a short course in new games

by Bernie DeKoven on May 31, 2012

I was invited to conduct a two-hour session game session to the counselors at the Indianapolis JCC. It was my goal to introduce them to what remains an alternative way to play – one that was most notably presented in the 70s by what was then the New Games Foundation.  I was motivated to no small degree by knowing that these people would be the very ones who would be determining the play experiences for the summer camp. And that my grandchildren would be part of that experience. FY collective I, here’s the so-called plan for the program I’ll be offering. I call it “so-called” because I can never really plan a game session until I am in the presence of the players:

We’ll probably begin with a short game to divide people into groups, like Psychic Handshake .

Once they’re in groups, I thought I’d teach one game to each group, while the other players observe. Each game will be of a different energy level. Games like:

Then I thought I’d ask each team to select a few of their members to lead their game with people from other teams. The people acting as leaders will be encouraged to adapt the games – change the rules, create variations; and the players encouraged to move from game to game as they see fit until they find the one that’s the most fun for them. Then we’ll talk a little about the different games, about the fun of each, and about what the leaders did to make it more fun.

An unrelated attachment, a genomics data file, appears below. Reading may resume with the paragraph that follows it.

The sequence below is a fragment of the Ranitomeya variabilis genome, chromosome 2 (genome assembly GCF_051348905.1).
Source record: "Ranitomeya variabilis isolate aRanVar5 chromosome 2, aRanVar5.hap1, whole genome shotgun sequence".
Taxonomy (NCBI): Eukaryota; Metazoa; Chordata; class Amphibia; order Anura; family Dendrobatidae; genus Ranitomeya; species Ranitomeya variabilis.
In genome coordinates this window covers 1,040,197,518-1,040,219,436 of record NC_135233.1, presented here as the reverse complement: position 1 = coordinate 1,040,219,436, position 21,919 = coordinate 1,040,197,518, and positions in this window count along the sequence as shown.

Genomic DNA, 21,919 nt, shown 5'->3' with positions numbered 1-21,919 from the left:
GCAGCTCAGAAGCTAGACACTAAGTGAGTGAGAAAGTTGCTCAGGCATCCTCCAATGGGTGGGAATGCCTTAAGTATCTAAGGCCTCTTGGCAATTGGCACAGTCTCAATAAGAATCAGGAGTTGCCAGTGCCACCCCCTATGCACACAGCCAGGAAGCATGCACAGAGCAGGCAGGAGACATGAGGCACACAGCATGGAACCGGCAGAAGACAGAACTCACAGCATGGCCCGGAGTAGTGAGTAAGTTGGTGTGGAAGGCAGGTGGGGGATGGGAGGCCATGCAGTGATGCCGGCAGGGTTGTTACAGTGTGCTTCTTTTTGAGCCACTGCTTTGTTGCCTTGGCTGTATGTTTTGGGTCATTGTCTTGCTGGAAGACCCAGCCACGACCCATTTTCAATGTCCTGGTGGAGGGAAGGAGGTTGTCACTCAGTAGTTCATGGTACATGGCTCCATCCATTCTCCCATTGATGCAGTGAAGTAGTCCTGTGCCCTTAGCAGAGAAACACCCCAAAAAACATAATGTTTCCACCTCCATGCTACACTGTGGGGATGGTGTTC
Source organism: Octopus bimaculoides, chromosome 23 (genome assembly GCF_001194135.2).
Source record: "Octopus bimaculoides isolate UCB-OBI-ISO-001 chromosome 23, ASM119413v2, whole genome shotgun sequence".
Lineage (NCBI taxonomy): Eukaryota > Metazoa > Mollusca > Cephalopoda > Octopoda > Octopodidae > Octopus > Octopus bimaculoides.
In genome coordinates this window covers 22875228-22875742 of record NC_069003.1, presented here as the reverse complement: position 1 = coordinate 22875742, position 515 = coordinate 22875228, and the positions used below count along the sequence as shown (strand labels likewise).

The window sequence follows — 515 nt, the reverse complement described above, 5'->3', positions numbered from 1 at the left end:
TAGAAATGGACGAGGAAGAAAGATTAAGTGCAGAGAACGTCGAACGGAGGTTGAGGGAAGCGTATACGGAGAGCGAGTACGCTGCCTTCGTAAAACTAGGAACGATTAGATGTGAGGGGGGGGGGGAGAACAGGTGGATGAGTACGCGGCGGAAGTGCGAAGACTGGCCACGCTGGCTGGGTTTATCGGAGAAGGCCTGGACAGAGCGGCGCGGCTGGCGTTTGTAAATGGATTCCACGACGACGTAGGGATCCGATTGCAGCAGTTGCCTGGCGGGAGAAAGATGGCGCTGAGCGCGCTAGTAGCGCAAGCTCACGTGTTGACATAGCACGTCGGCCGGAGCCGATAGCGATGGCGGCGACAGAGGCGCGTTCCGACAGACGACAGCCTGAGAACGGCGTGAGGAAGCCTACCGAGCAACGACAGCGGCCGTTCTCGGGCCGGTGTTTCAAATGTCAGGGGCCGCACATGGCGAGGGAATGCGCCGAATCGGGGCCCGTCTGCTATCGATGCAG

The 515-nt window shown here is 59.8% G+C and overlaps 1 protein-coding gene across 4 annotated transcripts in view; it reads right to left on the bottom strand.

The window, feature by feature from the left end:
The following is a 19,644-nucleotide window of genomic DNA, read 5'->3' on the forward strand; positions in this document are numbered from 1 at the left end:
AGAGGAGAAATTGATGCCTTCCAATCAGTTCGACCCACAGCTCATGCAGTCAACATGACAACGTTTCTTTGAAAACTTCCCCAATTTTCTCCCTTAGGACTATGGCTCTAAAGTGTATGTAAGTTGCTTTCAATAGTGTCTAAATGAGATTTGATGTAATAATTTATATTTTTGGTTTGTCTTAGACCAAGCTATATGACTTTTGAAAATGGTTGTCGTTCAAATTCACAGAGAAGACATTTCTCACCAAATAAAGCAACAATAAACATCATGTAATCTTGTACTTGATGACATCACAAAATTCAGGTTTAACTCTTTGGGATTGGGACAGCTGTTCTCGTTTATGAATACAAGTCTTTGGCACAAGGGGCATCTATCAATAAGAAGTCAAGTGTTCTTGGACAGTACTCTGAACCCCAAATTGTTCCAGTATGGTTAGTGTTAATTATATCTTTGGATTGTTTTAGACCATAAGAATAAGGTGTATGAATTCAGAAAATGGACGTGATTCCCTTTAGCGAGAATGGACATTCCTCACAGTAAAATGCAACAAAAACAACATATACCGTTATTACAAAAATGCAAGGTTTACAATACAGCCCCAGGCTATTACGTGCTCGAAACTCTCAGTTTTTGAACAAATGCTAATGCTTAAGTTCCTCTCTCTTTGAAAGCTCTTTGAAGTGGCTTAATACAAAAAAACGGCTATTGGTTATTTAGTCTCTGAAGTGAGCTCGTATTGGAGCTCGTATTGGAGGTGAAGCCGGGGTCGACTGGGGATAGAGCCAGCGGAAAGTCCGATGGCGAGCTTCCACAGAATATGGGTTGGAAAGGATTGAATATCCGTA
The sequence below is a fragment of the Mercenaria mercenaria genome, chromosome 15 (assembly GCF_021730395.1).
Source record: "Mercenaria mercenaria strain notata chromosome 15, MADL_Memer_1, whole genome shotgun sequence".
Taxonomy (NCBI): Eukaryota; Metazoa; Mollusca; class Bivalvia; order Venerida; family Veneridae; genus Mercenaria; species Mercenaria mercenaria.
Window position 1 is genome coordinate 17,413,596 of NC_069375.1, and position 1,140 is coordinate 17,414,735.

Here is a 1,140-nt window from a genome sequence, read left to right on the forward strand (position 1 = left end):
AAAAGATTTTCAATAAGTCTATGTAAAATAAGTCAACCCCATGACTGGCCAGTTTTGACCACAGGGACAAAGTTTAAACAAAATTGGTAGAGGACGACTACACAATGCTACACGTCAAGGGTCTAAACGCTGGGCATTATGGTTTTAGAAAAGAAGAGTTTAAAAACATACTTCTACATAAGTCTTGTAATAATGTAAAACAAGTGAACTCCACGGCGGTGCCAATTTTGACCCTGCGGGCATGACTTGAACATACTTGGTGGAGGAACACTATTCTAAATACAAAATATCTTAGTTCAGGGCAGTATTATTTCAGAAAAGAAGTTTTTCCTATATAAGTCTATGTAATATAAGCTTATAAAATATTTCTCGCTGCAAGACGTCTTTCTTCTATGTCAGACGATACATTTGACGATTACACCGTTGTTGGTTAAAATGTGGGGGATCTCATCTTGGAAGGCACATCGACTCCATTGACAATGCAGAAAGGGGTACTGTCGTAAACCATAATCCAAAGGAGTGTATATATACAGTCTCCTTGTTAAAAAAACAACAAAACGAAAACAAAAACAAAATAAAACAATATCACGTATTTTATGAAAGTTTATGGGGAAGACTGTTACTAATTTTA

I’ll probably show a short video describing a New Games event to add some perspective on how the games, and a games event based on these games, can be used to create a fun community. Then, of course, I’ll show them my “Playful Games” page  – that they can use for an ongoing resource.

I think the second part of the session should be devoted to “big games” – for a couple of reasons: it will be good for the group morale for them to all be playing together, it will demonstrate how they can play this kind of “pointless game” to involve many or few players, as the need arises.

I thought we’d play two or three games (depending on how much time) that everybody could play. Games like  human spirals and/or human tunnels (I’ll probably show them videos of each game and ask them to lead the games themselves based on what they saw). We’ll debrief each game, focusing on player experience and leadership. If there’s more time, and people seem up for it, I’ll play one or two more games that can involve the whole group of 75, or as few as 15. Here’s a few possibles:


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